But Husseyn Shaheed Suhrawardy realized that the British might in fact leave India undivided following the Muslim League’s failure to achieve a majority in subsequent Assembly elections in Punjab and other states of the future Pakistan. The only convincing Muslim League majority was here, in Bengal. 

Suhrawardy, after becoming prime minister of Bengal, proposed in his “Delhi declaration” of 1946 that Bengal should either be fully independent, or that Pakistan should consist of Bengal, Punjab, Sind, Baluchistan, the North-West Frontier, and Kashmir -- simultaneously advocating for both Pakistan and an independent Greater Bengal comprising undivided Bengal, Assam, and part of Bihar. This broad Bengali state had the implicit support of Jinnah but was vehemently opposed by the Hindu Mahasabha and the national Congress party. 

However, the proposal had the unreserved support of the Bengal Congress led by Sarat Chandra Bose, the elder brother of Subhash Chandra, and of the British governor general. Bengali Hindus could live in harmony with Bengali Muslims, but this was not the case India-wide. 

Shama Prashad and the Hindu Mahasabha alleged that the 1946 Direct Action Day riots, which killed 4,000 people, were led by Suhrawardy. Though the claim has never been substantiated conclusively, Suhrawardy’s intention was beyond doubt: The British could not leave without ensuring a separate homeland or homelands for Indian Muslims.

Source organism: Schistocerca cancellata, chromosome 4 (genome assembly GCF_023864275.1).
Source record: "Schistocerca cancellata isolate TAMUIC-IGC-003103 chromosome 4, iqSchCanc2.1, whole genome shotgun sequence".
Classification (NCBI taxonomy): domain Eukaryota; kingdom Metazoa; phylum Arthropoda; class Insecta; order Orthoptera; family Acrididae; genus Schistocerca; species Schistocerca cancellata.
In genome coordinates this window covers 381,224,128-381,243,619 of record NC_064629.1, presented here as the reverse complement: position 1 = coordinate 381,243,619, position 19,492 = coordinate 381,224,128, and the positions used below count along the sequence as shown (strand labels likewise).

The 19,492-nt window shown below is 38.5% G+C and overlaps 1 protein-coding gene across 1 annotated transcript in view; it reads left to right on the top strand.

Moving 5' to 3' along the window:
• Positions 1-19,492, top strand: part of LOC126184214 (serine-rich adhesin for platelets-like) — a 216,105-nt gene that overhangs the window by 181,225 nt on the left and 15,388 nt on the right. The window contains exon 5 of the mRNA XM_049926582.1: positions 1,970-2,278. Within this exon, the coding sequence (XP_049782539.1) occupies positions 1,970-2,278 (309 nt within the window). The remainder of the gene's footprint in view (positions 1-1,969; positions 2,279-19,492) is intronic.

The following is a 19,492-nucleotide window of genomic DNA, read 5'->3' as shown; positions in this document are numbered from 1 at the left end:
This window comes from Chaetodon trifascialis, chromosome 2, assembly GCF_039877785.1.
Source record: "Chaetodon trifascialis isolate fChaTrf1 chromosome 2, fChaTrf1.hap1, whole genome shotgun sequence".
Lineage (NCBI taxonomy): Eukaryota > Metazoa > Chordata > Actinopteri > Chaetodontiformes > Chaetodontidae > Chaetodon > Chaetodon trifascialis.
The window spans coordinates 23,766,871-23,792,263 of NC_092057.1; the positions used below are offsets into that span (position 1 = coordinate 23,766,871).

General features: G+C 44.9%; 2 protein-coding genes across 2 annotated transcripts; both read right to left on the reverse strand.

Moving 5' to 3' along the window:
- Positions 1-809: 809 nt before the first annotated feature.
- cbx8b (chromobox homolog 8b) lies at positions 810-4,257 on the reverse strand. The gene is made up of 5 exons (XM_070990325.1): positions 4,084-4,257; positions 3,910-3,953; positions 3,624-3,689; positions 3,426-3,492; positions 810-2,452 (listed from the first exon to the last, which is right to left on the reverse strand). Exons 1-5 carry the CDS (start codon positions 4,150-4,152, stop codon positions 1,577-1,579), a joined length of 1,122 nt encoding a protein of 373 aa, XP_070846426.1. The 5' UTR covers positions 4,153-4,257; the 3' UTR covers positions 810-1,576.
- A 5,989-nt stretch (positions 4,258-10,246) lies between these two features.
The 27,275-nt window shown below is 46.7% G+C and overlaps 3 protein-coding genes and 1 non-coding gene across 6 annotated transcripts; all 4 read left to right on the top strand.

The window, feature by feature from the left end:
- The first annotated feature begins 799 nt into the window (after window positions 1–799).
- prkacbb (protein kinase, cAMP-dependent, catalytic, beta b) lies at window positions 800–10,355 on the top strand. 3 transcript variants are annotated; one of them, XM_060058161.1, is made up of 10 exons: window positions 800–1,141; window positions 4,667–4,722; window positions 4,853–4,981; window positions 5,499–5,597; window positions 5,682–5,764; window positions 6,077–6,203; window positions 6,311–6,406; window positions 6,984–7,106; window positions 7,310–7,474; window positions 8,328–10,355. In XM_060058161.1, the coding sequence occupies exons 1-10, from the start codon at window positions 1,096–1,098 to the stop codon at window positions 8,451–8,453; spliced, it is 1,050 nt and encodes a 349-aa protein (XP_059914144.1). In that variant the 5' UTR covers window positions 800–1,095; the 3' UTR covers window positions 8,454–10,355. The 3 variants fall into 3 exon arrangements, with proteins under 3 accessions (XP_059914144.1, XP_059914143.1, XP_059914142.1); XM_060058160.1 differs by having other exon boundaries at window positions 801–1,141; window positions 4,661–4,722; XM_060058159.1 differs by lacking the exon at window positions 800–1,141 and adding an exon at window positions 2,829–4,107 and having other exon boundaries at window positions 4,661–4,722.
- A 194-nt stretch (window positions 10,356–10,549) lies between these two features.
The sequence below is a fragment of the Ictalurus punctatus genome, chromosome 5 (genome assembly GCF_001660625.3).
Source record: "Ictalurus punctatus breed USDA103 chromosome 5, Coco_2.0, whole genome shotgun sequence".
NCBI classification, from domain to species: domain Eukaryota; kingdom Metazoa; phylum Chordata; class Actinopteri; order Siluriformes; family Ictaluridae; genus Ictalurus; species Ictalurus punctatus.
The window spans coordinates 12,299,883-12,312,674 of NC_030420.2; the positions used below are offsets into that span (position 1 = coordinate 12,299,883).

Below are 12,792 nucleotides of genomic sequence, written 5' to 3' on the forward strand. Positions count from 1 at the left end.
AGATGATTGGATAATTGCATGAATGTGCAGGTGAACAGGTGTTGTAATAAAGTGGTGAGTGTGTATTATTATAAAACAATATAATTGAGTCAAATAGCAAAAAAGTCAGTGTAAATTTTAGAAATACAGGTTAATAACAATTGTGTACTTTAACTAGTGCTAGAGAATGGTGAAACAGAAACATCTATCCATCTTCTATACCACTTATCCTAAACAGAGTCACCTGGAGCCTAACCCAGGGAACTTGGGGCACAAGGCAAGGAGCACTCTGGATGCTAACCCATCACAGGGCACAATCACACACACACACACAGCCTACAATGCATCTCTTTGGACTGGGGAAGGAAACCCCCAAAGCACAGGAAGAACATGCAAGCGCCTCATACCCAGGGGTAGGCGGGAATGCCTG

The Aristotelian potentiality was conceived as independent sovereign states in the Muslim dominated North-West and Eastern zones of British India, in contrast to the actuality of the creation of one state, Pakistan, consequent to the adversities acted upon by the Indian leadership of both Hindus and Muslims. 

However, we must also remember that the seed of potentiality was implanted in Lahore in 1940. And, while the single state of Pakistan was the actuality, if there emerged in the strong adversities and potentialities of the subsequent years, a new actuality too could be created. That was the liberation of Bangladesh in 1971.

Here, in addition to Aristotle, let me introduce another of my favourite philosophers, Heraclitus.

Heraclitus (circa 500 BCE) was a pre-Socratic resident of Ephesus, then part of the Persian Empire. Though born wealthy, he chose the reclusive life of a destitute thinker. Heraclitus's famous instructions, the firmness and clarity of his faith, and his conviction that the universe was in constant motion and conflict, earned him a seat among the foremost thinkers of Western philosophy.

This Ionian Greek hypothesized that “everything in the world is created in the context of the conflict of the opposites.” Conflict is the indicator of creation; creation is not stable, but is always moving. In the face of this dynamic and constantly flowing state, existence is ever-changing. 

Heraclitus’ most famous aphorism says that "No man is able to set foot in the same river twice." That is to say, constant flow is a key attribute of our world.

Let’s examine the conflict of opposites immediately after 1947. There was an ocean of difference between the Eastern and Western domains of Pakistan. The leadership of Pakistan’s western wing plunged into deliberate and discriminatory provocation, igniting the authentic conflict and ensuring dramatic change.